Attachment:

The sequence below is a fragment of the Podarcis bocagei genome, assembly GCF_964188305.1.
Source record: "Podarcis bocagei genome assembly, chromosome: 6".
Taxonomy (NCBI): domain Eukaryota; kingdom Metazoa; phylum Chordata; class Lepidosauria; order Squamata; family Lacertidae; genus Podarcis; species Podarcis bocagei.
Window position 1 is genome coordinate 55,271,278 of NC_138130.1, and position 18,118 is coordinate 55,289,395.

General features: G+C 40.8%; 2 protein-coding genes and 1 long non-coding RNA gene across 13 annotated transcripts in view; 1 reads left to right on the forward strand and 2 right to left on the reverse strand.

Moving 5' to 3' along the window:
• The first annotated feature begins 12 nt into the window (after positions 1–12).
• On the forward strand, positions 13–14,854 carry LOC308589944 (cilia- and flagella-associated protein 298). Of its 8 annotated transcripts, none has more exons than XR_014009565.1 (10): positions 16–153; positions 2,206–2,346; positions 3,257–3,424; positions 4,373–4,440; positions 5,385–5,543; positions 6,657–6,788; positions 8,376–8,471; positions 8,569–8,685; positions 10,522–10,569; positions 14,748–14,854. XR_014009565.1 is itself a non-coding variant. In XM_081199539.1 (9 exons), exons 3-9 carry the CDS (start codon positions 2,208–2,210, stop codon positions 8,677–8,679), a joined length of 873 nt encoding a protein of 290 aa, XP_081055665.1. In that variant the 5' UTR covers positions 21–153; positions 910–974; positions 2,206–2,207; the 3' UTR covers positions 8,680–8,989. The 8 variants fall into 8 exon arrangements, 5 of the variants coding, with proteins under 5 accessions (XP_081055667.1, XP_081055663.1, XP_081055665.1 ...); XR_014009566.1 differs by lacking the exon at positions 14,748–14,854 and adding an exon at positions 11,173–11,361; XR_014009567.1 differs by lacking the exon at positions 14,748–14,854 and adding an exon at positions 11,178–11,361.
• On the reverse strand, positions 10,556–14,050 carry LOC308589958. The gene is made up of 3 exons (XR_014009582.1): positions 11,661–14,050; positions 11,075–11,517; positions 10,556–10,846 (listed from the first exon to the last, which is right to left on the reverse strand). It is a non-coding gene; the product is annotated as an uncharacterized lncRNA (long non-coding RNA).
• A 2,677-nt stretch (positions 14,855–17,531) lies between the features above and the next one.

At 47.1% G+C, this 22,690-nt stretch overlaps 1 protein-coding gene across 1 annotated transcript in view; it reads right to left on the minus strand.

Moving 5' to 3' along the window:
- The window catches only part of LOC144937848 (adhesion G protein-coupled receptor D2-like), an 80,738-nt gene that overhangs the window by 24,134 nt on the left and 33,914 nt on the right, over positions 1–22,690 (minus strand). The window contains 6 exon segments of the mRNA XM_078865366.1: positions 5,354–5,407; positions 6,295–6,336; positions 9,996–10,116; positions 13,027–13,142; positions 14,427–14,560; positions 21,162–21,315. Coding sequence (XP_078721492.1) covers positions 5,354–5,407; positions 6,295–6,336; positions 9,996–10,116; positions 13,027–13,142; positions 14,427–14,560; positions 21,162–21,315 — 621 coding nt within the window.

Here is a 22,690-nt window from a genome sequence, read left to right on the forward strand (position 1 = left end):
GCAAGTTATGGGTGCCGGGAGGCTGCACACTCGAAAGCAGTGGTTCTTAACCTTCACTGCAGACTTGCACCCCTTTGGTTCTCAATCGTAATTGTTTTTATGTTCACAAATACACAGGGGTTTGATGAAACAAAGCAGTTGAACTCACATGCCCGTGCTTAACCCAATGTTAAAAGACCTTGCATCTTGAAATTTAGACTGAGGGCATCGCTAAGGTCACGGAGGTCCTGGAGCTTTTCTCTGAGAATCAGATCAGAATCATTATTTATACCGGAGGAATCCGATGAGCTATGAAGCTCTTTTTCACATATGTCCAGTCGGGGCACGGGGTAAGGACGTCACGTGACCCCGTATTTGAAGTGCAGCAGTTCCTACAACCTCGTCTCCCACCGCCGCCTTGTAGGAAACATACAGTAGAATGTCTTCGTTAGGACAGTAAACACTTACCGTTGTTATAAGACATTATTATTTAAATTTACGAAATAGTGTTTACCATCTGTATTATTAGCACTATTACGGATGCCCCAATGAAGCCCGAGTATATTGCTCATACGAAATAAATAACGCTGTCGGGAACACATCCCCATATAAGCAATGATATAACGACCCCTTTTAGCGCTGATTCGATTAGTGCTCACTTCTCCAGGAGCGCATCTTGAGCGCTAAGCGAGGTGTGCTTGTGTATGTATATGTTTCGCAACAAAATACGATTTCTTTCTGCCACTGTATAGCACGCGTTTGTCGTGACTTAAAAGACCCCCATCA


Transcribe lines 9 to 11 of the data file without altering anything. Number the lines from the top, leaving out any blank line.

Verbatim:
• On the reverse strand, positions 10,556–14,050 carry LOC308589958. The gene is made up of 3 exons (XR_014009582.1): positions 11,661–14,050; positions 11,075–11,517; positions 10,556–10,846 (listed from the first exon to the last, which is right to left on the reverse strand). It is a non-coding gene; the product is annotated as an uncharacterized lncRNA (long non-coding RNA).
• A 2,677-nt stretch (positions 14,855–17,531) lies between the features above and the next one.

At 47.1% G+C, this 22,690-nt stretch overlaps 1 protein-coding gene across 1 annotated transcript in view; it reads right to left on the minus strand.